At New America Weekly, Tami Forman, the executive director of Path Forward, observes critically that many employers put supportive policies in place for their employees, but then let their organization’s managers or culture undermine them:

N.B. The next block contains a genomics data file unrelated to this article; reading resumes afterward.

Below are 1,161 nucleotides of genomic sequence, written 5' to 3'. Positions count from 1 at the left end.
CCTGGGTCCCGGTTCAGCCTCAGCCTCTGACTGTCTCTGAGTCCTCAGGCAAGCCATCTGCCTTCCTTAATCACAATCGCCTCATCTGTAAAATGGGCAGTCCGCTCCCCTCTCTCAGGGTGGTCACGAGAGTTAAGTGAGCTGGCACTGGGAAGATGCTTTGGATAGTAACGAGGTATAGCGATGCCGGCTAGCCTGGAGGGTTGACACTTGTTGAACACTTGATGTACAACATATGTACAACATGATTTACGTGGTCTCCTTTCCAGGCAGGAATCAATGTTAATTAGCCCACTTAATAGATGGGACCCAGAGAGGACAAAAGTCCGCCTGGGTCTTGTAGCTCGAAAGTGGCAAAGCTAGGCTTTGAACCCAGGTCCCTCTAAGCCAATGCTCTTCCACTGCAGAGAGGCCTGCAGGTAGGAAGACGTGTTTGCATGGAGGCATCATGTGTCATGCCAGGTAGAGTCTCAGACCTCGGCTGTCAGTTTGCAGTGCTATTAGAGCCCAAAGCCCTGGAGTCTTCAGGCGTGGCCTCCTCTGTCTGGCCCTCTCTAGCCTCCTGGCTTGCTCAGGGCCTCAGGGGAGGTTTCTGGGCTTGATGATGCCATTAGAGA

If we were to investigate all the moments when policy and practice get misaligned, I think the first place to look is executive disconnect and even hubris. Too many people in the C-Suite believe that if they say something is important then the rank-and-file will automatically understand that it’s important. Too often they fail to connect the policy to corporate goals in a way that makes it clear that the practice is important to success. Generally speaking, companies adopt family friendly policies to attract and retain the most talented employees. That won’t happen if the company gets a reputation for not allowing those same employees to use family friendly benefits. Even the public relations benefits of a good policy will be undermined if employees to take to sites like Glassdoor to complain. When executives fail to connect these dots, is it any wonder that line managers fall back onto the practices that are more comfortable and familiar?